Lewis Capaldi: Songwriting's not therapy
- Bang Showbiz
- 26 April 2019
Lewis Capaldi insists his songwriting isn't "therapy" or an "outlet for [his] feelings"
Lewis Capaldi insists songwriting isn't "therapy".
The 'Someone You Loved' hitmaker admits people often expect him to be "moping around" because of his heartfelt lyrics but he dismissed suggestions he uses his music as an outlet for his feelings because he's always open and upfront.
He said: "I take issue when people say that songwriting is like therapy. If you think you need therapy, go and have therapy.
"This isn't an outlet for my feelings. I don't have any qualms telling people how I feel about things.
"People are always surprised when they meet me and I'm not moping around.
"You don't write songs when you're happy. I think melancholy is the most underrated emotion there is."
A number of break-up songs appear on the 22-year-old singer's upcoming album 'Divinely Uninspired To A Hellish Extent' but he insists he wasn't a "jilted lover".
He told The Sun newspaper: "I wasn't a jilted lover. But my relationship ended because of what I was doing with my job.
"I'm not saying, 'I am great, and you should be with me because this guy is not right for you'.
"It was pretty amicable, but still a very upsetting split and we are still friends. She's travelling somewhere in Thailand at the minute."
Lewis, who has suffered from panic attacks in the past, recently announced a 50p charge on tickets to his upcoming tour in order to fund a specialist team to look out for fans experiencing problems with anxiety and he thinks it's an important issue to tackle.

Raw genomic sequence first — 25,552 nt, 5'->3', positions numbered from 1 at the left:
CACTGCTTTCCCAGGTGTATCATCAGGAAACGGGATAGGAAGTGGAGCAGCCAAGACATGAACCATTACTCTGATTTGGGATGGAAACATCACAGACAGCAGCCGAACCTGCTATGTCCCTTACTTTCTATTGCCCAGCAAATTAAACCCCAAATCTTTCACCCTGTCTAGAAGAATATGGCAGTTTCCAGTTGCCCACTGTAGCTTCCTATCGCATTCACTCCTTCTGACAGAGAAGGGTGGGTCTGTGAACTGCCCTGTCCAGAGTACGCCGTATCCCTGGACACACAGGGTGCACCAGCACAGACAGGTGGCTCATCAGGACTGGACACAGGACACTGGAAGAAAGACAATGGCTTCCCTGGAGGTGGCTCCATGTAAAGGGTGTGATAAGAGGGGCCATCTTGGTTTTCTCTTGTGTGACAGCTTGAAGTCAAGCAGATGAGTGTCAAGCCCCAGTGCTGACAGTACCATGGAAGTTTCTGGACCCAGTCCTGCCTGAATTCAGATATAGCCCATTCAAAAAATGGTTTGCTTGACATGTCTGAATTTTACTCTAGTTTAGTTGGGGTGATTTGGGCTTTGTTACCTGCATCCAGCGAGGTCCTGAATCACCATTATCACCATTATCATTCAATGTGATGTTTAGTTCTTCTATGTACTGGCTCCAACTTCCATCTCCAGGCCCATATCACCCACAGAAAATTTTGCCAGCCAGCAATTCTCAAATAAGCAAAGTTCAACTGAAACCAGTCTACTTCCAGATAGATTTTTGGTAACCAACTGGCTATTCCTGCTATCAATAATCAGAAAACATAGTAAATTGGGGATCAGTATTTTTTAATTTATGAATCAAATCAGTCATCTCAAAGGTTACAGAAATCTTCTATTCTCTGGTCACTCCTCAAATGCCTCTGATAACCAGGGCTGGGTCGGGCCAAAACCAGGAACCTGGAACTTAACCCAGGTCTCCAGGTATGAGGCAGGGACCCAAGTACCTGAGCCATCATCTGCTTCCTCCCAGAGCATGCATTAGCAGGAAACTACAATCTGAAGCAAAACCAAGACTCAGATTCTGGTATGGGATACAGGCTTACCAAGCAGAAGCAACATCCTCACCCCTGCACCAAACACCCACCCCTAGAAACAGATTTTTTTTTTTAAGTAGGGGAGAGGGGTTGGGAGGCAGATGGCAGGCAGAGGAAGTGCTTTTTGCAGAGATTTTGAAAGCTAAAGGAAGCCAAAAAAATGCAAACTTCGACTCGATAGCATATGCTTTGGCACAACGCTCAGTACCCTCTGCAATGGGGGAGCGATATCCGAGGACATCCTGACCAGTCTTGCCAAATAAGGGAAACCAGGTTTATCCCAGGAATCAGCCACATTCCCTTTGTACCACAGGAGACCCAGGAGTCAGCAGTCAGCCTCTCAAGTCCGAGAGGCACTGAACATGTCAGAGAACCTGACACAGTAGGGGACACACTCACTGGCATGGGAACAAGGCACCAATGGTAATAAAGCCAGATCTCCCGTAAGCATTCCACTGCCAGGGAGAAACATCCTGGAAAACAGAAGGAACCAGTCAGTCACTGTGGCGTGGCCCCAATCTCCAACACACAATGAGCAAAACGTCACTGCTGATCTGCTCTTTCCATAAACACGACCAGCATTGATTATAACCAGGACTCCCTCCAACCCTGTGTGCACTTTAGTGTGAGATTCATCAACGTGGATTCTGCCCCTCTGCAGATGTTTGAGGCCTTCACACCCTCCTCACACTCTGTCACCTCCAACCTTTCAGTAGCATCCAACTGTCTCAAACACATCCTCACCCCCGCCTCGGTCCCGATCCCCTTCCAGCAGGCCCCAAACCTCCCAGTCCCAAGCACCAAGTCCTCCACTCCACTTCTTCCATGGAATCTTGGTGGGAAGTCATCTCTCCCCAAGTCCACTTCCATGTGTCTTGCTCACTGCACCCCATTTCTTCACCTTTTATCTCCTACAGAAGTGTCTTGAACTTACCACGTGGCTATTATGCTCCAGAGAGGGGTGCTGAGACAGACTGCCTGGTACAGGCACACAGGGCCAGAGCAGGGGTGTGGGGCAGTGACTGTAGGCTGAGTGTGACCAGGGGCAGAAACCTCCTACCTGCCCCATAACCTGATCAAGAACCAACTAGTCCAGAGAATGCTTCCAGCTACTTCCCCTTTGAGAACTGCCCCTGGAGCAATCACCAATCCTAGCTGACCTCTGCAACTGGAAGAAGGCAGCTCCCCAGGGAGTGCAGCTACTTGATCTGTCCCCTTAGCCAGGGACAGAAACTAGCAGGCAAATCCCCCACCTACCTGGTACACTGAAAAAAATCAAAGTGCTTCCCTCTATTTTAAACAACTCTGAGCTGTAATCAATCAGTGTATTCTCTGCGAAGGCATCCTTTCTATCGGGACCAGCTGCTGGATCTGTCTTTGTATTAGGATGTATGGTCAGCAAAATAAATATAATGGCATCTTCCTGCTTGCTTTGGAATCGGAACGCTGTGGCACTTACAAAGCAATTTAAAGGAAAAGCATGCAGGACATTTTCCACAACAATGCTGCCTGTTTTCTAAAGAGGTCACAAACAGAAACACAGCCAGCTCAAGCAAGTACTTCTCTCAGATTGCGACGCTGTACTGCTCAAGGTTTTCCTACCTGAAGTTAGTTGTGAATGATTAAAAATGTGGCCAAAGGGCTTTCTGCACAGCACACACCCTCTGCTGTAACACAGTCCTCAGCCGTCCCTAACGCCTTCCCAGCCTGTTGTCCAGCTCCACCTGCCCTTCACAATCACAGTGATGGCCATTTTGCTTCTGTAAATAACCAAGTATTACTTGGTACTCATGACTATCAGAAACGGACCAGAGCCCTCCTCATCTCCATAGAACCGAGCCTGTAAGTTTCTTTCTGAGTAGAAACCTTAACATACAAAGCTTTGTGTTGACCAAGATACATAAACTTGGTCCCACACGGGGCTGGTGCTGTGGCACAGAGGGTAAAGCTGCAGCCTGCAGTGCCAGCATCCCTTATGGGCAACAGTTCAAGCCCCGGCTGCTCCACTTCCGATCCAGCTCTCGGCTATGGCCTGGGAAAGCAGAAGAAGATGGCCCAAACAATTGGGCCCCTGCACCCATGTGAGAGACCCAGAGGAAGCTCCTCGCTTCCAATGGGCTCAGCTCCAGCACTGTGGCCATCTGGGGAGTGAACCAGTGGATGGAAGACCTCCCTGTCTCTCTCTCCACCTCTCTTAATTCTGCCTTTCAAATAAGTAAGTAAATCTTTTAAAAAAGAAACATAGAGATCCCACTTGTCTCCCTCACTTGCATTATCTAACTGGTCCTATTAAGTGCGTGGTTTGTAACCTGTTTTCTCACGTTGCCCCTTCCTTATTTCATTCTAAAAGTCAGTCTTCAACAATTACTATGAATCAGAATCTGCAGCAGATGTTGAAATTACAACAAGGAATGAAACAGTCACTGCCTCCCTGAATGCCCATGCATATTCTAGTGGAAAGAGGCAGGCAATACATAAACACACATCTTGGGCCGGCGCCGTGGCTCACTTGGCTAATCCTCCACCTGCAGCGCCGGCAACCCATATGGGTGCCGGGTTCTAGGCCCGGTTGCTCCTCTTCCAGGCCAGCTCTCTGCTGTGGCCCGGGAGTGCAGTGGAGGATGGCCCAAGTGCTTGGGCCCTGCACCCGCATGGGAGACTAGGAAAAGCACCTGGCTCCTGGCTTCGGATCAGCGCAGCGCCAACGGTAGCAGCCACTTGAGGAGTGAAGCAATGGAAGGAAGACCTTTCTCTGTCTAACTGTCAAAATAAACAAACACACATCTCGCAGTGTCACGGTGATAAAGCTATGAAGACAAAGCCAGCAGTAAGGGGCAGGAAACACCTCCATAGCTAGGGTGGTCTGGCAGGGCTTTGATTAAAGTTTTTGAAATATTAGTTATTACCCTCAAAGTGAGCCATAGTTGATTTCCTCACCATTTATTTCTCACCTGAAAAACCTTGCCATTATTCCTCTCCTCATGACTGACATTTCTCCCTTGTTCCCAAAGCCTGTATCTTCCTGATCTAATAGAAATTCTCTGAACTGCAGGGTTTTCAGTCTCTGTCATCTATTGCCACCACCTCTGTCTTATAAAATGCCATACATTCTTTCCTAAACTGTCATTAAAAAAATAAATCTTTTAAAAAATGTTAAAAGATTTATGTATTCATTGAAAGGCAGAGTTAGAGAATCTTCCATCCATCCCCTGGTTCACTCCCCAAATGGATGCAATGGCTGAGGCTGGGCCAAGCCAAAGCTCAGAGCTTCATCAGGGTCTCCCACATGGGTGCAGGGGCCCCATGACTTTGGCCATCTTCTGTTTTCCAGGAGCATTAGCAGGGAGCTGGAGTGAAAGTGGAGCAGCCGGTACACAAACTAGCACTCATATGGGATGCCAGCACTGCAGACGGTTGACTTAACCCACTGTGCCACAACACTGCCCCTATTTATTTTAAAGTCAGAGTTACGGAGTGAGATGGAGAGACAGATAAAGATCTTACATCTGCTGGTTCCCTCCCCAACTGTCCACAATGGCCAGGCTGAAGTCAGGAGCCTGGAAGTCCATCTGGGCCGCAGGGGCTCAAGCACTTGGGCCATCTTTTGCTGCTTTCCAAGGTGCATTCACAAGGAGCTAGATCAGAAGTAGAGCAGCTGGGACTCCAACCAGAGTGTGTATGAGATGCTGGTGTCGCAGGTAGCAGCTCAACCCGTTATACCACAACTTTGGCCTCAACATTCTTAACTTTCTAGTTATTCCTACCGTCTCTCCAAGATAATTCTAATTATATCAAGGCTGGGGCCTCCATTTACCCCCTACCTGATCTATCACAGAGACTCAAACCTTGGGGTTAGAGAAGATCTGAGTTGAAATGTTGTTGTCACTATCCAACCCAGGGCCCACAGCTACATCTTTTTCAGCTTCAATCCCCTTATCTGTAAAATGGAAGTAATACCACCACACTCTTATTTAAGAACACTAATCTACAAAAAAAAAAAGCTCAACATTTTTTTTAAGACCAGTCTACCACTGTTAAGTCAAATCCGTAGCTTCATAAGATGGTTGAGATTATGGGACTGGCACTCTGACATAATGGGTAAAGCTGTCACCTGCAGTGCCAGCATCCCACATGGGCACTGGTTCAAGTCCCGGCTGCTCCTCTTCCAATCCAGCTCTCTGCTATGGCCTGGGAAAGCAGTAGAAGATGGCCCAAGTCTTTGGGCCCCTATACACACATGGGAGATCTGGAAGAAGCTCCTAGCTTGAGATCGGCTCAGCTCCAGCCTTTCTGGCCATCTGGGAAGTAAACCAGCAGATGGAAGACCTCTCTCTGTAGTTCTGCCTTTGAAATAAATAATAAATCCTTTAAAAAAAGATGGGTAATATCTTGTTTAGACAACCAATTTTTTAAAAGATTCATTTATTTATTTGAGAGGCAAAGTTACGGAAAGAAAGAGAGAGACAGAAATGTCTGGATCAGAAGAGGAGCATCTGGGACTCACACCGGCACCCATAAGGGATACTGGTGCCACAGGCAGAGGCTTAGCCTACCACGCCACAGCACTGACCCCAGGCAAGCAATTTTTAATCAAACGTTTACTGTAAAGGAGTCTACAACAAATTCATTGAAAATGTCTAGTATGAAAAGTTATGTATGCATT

He said: "In the same way people used to smoke all the time and never knew the effects of it until years later -- when everyone got lung cancer -- I think problems with anxiety and depression have accelerated because we all use smartphones, the internet and social media. When I first had a panic attack, I thought I was having a heart attack or stroke.
"And it was the anniversary of Avicii's [suicide] the other day and it's a shame that stuff like that has had to happen.
"The thing with LiveLive came after I'd been getting lots of tweets and messages from fans who wanted to come to a gig but couldn't because of anxiety.
"So we've partnered with these guys who are like counsellors and professionals qualified to help if anyone is suffering from anxiety at my shows.
"Then anyone who might have worried about attending knows that if anxiety does happen, they're going to be looked after."